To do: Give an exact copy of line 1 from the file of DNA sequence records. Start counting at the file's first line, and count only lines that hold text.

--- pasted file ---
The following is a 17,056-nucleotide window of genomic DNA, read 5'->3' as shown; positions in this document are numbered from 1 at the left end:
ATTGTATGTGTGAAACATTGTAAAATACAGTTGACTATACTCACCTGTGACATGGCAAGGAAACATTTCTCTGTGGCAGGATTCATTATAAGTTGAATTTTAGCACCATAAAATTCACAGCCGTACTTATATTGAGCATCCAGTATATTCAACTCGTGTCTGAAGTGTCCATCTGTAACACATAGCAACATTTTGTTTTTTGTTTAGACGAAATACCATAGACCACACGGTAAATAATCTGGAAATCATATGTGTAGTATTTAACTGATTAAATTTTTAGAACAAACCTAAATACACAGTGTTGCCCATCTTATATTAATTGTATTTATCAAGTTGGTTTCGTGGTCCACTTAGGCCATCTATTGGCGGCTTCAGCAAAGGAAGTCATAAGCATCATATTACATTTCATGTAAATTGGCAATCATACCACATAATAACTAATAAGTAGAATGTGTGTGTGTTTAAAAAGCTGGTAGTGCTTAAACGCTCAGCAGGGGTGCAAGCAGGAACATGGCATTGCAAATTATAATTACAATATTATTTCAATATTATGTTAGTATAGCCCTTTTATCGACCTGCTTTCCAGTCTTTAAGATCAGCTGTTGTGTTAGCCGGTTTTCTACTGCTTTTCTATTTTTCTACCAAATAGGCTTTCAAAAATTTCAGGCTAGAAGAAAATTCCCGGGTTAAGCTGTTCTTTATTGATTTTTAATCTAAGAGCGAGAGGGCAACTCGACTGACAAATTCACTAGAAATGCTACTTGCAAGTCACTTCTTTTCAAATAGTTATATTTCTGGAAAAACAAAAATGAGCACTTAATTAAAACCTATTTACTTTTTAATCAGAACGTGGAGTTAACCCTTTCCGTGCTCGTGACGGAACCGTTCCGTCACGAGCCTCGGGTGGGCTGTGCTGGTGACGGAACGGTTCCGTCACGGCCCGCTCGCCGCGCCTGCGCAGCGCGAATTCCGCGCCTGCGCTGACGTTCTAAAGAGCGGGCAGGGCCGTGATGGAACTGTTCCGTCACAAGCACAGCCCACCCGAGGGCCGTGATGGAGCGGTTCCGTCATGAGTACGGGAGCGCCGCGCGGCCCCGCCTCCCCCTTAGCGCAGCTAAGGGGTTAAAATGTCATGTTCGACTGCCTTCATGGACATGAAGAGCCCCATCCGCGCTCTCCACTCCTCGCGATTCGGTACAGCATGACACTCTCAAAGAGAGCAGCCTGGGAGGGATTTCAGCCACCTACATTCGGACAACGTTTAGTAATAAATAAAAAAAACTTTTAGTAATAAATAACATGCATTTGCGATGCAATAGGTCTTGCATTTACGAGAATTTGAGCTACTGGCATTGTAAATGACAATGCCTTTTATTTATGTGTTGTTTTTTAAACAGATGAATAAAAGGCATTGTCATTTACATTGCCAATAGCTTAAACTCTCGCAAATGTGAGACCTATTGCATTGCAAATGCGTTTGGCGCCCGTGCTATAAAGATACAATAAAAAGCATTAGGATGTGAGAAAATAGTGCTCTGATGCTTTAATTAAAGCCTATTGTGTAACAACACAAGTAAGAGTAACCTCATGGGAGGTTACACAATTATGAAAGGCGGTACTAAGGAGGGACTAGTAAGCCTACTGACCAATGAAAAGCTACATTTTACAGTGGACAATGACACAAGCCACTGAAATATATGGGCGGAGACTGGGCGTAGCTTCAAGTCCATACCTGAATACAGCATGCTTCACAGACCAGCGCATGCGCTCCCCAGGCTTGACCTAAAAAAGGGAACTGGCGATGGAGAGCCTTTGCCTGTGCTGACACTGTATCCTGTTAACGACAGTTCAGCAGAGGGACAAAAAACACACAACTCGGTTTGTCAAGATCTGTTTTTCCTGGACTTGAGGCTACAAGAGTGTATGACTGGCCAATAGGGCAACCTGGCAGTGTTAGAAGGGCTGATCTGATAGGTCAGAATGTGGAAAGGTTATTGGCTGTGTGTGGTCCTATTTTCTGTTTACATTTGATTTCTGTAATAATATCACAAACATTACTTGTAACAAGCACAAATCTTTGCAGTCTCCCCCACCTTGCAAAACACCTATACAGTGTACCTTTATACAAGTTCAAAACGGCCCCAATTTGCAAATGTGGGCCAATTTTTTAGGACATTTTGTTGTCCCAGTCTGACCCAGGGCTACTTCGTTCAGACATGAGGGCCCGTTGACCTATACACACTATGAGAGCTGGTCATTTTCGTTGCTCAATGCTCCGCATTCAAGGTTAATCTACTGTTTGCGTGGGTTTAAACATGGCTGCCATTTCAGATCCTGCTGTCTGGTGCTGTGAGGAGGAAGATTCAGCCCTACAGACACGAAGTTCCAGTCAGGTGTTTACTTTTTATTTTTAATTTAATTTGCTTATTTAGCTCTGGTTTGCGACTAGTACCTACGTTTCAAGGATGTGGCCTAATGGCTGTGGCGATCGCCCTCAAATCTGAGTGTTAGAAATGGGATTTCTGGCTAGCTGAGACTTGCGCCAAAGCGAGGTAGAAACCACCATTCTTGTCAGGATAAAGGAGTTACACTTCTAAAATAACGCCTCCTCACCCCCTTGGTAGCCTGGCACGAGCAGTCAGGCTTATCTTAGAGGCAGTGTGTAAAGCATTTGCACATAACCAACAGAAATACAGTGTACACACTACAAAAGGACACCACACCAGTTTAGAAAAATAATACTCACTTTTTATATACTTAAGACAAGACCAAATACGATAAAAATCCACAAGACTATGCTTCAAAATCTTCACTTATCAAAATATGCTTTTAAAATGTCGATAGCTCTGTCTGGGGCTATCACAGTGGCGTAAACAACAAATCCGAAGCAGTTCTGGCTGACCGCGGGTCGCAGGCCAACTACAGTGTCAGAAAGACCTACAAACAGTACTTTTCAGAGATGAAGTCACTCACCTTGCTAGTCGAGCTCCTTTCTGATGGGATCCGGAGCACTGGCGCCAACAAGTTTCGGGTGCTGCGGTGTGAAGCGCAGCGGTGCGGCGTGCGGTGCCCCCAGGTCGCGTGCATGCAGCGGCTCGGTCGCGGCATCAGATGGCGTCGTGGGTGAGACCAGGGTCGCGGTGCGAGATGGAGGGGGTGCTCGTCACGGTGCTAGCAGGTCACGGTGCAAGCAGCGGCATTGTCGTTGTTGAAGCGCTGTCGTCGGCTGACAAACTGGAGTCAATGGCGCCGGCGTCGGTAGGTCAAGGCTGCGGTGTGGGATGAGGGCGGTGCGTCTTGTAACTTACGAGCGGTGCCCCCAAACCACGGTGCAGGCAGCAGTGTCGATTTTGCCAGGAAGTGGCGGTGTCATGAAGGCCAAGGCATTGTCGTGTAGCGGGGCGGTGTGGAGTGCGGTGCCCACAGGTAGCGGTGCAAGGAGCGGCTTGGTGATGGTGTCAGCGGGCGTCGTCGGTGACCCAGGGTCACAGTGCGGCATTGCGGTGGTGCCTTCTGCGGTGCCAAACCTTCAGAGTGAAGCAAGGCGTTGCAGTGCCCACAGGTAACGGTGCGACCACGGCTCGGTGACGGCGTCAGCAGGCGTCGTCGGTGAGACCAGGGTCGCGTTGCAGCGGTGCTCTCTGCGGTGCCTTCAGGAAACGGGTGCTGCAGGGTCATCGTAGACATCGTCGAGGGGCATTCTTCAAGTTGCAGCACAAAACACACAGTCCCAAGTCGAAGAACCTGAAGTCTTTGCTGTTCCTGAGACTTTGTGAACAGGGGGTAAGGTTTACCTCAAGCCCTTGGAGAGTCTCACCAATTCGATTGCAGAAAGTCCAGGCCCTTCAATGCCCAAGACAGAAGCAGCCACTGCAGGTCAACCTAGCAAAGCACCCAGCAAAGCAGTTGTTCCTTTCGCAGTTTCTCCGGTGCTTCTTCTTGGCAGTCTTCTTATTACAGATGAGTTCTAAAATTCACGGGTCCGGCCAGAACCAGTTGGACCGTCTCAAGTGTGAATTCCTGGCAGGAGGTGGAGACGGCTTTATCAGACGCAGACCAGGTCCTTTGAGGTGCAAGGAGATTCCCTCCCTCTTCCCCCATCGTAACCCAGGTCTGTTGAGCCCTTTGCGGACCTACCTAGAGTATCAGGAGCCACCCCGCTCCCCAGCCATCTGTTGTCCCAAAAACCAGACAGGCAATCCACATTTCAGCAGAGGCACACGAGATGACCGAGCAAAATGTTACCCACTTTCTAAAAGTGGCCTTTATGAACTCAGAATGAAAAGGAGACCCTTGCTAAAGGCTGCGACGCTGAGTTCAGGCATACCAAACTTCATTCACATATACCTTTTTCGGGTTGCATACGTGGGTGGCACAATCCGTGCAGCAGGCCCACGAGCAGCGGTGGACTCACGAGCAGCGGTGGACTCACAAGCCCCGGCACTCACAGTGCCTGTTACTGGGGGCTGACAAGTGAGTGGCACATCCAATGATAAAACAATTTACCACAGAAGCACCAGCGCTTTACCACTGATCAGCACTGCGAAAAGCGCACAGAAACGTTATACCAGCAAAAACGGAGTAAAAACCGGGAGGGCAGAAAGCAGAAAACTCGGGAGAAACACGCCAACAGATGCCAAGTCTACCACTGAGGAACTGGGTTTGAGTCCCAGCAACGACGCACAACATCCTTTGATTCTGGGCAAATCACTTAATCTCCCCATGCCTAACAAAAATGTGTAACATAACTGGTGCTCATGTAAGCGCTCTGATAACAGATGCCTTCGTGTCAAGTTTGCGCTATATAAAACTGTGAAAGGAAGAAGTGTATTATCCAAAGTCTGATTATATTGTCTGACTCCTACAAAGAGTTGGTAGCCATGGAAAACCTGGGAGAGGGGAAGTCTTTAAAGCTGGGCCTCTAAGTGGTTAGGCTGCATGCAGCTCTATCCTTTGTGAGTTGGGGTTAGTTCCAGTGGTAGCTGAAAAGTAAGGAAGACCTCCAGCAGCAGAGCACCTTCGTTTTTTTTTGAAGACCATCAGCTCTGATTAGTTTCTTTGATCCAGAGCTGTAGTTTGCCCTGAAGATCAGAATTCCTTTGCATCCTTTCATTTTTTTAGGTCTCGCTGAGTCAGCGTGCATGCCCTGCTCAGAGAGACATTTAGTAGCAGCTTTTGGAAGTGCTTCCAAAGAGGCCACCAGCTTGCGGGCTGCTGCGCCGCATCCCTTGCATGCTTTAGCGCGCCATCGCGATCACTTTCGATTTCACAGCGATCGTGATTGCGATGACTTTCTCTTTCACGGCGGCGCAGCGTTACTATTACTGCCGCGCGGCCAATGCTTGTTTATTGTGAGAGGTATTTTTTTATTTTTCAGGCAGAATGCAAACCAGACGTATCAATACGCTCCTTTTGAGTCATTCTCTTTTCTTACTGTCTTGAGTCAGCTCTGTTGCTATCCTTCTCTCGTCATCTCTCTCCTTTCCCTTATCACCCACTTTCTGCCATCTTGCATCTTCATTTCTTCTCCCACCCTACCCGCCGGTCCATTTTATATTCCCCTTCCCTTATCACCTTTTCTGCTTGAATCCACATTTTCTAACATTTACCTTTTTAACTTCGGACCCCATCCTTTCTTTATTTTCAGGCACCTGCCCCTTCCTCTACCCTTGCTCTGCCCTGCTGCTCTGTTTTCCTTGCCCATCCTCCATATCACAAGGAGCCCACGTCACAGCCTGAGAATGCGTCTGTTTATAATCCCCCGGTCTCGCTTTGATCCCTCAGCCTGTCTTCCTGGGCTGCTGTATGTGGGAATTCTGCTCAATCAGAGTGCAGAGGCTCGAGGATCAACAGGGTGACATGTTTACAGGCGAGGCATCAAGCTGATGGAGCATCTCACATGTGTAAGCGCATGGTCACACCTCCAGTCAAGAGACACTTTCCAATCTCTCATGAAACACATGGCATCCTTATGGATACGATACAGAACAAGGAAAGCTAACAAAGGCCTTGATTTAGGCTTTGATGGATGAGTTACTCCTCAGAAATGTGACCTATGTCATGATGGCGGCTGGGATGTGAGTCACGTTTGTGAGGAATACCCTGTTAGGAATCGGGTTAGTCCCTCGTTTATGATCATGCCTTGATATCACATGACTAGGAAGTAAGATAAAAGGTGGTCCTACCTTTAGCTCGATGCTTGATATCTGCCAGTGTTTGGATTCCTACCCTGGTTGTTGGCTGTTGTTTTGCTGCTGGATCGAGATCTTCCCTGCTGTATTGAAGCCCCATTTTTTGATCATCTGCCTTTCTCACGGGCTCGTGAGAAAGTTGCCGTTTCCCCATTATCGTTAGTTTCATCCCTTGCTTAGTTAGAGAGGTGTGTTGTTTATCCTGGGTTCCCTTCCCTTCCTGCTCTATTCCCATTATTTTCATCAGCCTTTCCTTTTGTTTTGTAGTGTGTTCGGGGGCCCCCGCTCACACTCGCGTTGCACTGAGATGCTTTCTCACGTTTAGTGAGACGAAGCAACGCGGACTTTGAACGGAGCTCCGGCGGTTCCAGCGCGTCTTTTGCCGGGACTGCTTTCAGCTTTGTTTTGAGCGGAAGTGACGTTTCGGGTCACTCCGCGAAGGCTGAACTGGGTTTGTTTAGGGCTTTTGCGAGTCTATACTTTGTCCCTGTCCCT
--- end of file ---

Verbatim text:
The following is a 17,056-nucleotide window of genomic DNA, read 5'->3' as shown; positions in this document are numbered from 1 at the left end: